The Raiders haven’t been known for their quarterback play over their storied history. But the late Hall of Famer Ken Stabler was different, and it’s why he’s regarded as one of the franchise’s most beloved players.
Stabler entered the NFL as a second-round pick out of Alabama in the 1968 draft. But he wouldn’t make his professional debut for another couple of years and wouldn’t truly begin to make his mark until a playoff game in 1972.
While the 1972 AFC Divisional Round game is better known for Pittsburgh Steelers running back Franco Harris’ “Immaculate Reception,” Stabler made that play necessary. Starting quarterback Daryle Lamonica had the flu, and Stabler entered the game as his replacement in the fourth quarter. He took a 30-yard scramble to the end zone late in the fourth quarter, giving the Raiders a 7-6 lead.
Of course, Harris’ 60-yard touchdown gave the Steelers a 13-7 victory.
Still, Raiders owner Mark Davis told ESPN in 2016 that game was “when he (Stabler) started to get his groove on.”
Stabler took over as the Raiders’ starting quarterback during the 1973 season and became the franchise’s most prolific passer. The left-hander wasn’t known for having the strongest arm, but he was crafty enough to put the ball where it needed to be. Stabler was a four-time Pro Bowler (1973, 1974, 1976, 1977) and won the MVP award in 1974 after leading the league with 26 passing touchdowns.
Though the Raiders played in five consecutive AFC championship games with Stabler at the helm, they advanced only to Super Bowl XI in the 1976 season — defeating the Vikings 32-14.
“I’ve often said, if I had one drive to win a game to this day, and I had a quarterback to pick, I would pick Kenny,” Hall of Fame Raiders coach John Madden said in a statement upon Stabler’s death in 2015. “Snake was a lot cooler than I was. He was a perfect quarterback and a perfect Raider.”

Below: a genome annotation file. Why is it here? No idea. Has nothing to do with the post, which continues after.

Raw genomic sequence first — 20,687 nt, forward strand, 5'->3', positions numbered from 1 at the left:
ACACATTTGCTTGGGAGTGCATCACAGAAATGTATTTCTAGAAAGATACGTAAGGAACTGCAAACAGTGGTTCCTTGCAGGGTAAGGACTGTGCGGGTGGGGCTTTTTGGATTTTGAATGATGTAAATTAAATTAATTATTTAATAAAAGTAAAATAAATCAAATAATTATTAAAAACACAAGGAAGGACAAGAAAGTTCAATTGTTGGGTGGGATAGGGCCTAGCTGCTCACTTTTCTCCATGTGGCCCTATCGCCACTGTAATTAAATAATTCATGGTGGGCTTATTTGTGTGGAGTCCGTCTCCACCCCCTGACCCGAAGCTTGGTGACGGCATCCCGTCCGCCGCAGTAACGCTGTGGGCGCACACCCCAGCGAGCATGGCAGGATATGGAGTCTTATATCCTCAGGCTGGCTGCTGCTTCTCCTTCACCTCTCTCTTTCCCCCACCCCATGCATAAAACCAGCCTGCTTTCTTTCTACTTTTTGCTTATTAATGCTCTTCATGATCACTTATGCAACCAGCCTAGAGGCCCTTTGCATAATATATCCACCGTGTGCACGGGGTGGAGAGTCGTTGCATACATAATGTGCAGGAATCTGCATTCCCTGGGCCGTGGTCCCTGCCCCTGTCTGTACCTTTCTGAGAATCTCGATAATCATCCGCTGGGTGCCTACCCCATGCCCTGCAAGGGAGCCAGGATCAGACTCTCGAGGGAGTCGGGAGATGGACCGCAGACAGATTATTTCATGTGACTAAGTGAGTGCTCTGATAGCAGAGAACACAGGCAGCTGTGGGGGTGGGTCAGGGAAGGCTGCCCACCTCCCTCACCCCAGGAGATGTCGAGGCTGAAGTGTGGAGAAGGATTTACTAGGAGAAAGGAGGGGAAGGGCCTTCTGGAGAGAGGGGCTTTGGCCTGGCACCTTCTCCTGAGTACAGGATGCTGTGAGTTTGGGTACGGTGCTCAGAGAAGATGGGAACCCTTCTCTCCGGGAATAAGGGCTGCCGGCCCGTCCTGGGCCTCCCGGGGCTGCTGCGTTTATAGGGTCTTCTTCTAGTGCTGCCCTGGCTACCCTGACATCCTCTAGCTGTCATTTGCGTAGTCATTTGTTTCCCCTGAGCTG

The late Raiders owner Al Davis traded Stabler to the Houston Oilers before the 1980 season — beginning a decadeslong feud that lasted until a meeting between Davis and Stabler in 2009. Still, Stabler finished his 10-year tenure as a Raiders quarterback as the franchise leader with 19,078 yards and 150 passing touchdowns.
Stabler died of colon cancer in June 2015 at age 69. After his death, researchers at Boston University diagnosed Stabler with Stage 3 CTE — the degenerative brain disease believed to be caused by repeated blows to the head.
Current Raiders quarterback Derek Carr broke Stabler’s passing yardage record this season. While Carr needed just over five seasons to surpass Stabler’s total, he needs seven passing touchdowns to tie Stabler’s franchise record — speaking to the longevity of Stabler’s accomplishments with the team.